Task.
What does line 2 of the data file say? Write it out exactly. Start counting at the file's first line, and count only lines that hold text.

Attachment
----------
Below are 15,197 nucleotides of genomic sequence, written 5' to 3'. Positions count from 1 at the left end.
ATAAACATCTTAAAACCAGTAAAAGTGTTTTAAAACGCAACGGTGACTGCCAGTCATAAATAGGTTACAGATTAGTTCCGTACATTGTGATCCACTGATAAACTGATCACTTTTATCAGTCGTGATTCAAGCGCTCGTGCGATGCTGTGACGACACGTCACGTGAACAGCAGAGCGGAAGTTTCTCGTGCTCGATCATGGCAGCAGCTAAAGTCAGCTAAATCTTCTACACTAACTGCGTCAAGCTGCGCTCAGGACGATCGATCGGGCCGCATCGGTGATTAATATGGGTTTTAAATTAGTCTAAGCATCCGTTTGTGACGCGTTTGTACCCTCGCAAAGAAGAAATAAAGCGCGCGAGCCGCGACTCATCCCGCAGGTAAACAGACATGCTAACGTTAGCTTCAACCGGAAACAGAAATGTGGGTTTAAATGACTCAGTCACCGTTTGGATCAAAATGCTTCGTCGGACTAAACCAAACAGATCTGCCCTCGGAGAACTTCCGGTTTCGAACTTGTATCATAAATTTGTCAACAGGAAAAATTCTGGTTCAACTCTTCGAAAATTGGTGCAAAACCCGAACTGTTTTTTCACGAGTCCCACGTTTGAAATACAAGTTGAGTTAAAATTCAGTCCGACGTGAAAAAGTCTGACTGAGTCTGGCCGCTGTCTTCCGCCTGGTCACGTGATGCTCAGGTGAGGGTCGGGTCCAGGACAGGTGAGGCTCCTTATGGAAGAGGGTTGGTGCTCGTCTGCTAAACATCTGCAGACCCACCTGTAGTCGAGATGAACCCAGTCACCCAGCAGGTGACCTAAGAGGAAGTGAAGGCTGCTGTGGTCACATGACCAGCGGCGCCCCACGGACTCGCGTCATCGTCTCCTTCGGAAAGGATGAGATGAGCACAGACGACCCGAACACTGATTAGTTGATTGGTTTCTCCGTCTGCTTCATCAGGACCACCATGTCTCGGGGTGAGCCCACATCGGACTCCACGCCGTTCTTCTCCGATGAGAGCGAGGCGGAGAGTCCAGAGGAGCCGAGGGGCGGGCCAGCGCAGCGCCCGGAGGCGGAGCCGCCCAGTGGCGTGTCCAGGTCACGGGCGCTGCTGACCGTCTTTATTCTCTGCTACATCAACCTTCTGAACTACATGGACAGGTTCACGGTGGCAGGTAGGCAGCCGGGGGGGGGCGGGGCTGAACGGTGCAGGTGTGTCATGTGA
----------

ATAAACATCTTAAAACCAGTAAAAGTGTTTTAAAACGCAACGGTGACTGCCAGTCATAAATAGGTTACAGATTAGTTCCGTACATTGTGATCCACTGATAAACTGATCACTTTTATCAGTCGTGATTCAAGCGCTCGTGCGATGCTGTGACGACACGTCACGTGAACAGCAGAGCGGAAGTTTCTCGTGCTCGATCATGGCAGCAGCTAAAGTCAGCTAAATCTTCTACACTAACTGCGTCAAGCTGCGCTCAGGACGATCGATCGGGCCGCATCGGTGATTAATATGGGTTTTAAATTAGTCTAAGCATCCGTTTGTGACGCGTTTGTACCCTCGCAAAGAAGAAATAAAGCGCGCGAGCCGCGACTCATCCCGCAGGTAAACAGACATGCTAACGTTAGCTTCAACCGGAAACAGAAATGTGGGTTTAAATGACTCAGTCACCGTTTGGATCAAAATGCTTCGTCGGACTAAACCAAACAGATCTGCCCTCGGAGAACTTCCGGTTTCGAACTTGTATCATAAATTTGTCAACAGGAAAAATTCTGGTTCAACTCTTCGAAAATTGGTGCAAAACCCGAACTGTTTTTTCACGAGTCCCACGTTTGAAATACAAGTTGAGTTAAAATTCAGTCCGACGTGAAAAAGTCTGACTGAGTCTGGCCGCTGTCTTCCGCCTGGTCACGTGATGCTCAGGTGAGGGTCGGGTCCAGGACAGGTGAGGCTCCTTATGGAAGAGGGTTGGTGCTCGTCTGCTAAACATCTGCAGACCCACCTGTAGTCGAGATGAACCCAGTCACCCAGCAGGTGACCTAAGAGGAAGTGAAGGCTGCTGTGGTCACATGACCAGCGGCGCCCCACGGACTCGCGTCATCGTCTCCTTCGGAAAGGATGAGATGAGCACAGACGACCCGAACACTGATTAGTTGATTGGTTTCTCCGTCTGCTTCATCAGGACCACCATGTCTCGGGGTGAGCCCACATCGGACTCCACGCCGTTCTTCTCCGATGAGAGCGAGGCGGAGAGTCCAGAGGAGCCGAGGGGCGGGCCAGCGCAGCGCCCGGAGGCGGAGCCGCCCAGTGGCGTGTCCAGGTCACGGGCGCTGCTGACCGTCTTTATTCTCTGCTACATCAACCTTCTGAACTACATGGACAGGTTCACGGTGGCAGGTAGGCAGCCGGGGGGGGGCGGGGCTGAACGGTGCAGGTGTGTCATGTGA